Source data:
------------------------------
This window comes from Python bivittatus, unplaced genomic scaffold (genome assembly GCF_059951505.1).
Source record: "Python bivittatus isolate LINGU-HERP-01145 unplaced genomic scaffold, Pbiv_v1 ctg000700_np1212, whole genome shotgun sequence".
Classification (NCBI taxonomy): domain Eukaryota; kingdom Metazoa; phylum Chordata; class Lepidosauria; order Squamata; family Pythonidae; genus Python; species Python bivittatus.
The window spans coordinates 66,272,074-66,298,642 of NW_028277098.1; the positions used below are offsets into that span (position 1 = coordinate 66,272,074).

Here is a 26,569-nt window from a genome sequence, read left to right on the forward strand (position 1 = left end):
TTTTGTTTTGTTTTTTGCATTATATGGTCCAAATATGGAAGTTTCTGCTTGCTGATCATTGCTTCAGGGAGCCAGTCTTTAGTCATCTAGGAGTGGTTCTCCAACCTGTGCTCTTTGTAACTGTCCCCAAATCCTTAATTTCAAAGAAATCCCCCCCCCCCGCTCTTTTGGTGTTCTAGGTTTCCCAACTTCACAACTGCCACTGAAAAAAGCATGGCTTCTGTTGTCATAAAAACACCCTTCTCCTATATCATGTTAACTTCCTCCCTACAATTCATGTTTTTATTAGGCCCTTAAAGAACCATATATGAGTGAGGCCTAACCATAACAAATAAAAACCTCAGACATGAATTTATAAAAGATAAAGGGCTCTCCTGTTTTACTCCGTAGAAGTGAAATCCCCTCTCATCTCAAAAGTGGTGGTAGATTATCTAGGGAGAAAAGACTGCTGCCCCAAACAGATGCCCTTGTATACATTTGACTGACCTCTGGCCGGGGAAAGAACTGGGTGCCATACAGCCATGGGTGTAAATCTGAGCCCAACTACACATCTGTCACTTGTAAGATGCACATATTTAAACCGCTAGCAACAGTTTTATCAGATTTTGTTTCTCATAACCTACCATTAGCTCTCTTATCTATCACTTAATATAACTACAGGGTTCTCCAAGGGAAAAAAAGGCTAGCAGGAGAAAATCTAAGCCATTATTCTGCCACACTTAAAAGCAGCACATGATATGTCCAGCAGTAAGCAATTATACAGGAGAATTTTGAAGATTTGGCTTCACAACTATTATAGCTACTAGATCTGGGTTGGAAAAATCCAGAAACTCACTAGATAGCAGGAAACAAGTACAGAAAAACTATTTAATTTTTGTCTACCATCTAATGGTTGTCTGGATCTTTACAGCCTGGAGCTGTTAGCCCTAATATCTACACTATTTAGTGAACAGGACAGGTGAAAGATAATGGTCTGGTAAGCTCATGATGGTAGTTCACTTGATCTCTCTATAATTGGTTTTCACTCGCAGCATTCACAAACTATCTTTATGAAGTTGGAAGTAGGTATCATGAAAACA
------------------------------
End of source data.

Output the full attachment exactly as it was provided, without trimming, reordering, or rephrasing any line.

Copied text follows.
This window comes from Python bivittatus, unplaced genomic scaffold (genome assembly GCF_059951505.1).
Source record: "Python bivittatus isolate LINGU-HERP-01145 unplaced genomic scaffold, Pbiv_v1 ctg000700_np1212, whole genome shotgun sequence".
Classification (NCBI taxonomy): domain Eukaryota; kingdom Metazoa; phylum Chordata; class Lepidosauria; order Squamata; family Pythonidae; genus Python; species Python bivittatus.
The window spans coordinates 66,272,074-66,298,642 of NW_028277098.1; the positions used below are offsets into that span (position 1 = coordinate 66,272,074).

Here is a 26,569-nt window from a genome sequence, read left to right on the forward strand (position 1 = left end):
TTTTGTTTTGTTTTTTGCATTATATGGTCCAAATATGGAAGTTTCTGCTTGCTGATCATTGCTTCAGGGAGCCAGTCTTTAGTCATCTAGGAGTGGTTCTCCAACCTGTGCTCTTTGTAACTGTCCCCAAATCCTTAATTTCAAAGAAATCCCCCCCCCCCGCTCTTTTGGTGTTCTAGGTTTCCCAACTTCACAACTGCCACTGAAAAAAGCATGGCTTCTGTTGTCATAAAAACACCCTTCTCCTATATCATGTTAACTTCCTCCCTACAATTCATGTTTTTATTAGGCCCTTAAAGAACCATATATGAGTGAGGCCTAACCATAACAAATAAAAACCTCAGACATGAATTTATAAAAGATAAAGGGCTCTCCTGTTTTACTCCGTAGAAGTGAAATCCCCTCTCATCTCAAAAGTGGTGGTAGATTATCTAGGGAGAAAAGACTGCTGCCCCAAACAGATGCCCTTGTATACATTTGACTGACCTCTGGCCGGGGAAAGAACTGGGTGCCATACAGCCATGGGTGTAAATCTGAGCCCAACTACACATCTGTCACTTGTAAGATGCACATATTTAAACCGCTAGCAACAGTTTTATCAGATTTTGTTTCTCATAACCTACCATTAGCTCTCTTATCTATCACTTAATATAACTACAGGGTTCTCCAAGGGAAAAAAAGGCTAGCAGGAGAAAATCTAAGCCATTATTCTGCCACACTTAAAAGCAGCACATGATATGTCCAGCAGTAAGCAATTATACAGGAGAATTTTGAAGATTTGGCTTCACAACTATTATAGCTACTAGATCTGGGTTGGAAAAATCCAGAAACTCACTAGATAGCAGGAAACAAGTACAGAAAAACTATTTAATTTTTGTCTACCATCTAATGGTTGTCTGGATCTTTACAGCCTGGAGCTGTTAGCCCTAATATCTACACTATTTAGTGAACAGGACAGGTGAAAGATAATGGTCTGGTAAGCTCATGATGGTAGTTCACTTGATCTCTCTATAATTGGTTTTCACTCGCAGCATTCACAAACTATCTTTATGAAGTTGGAAGTAGGTATCATGAAAACA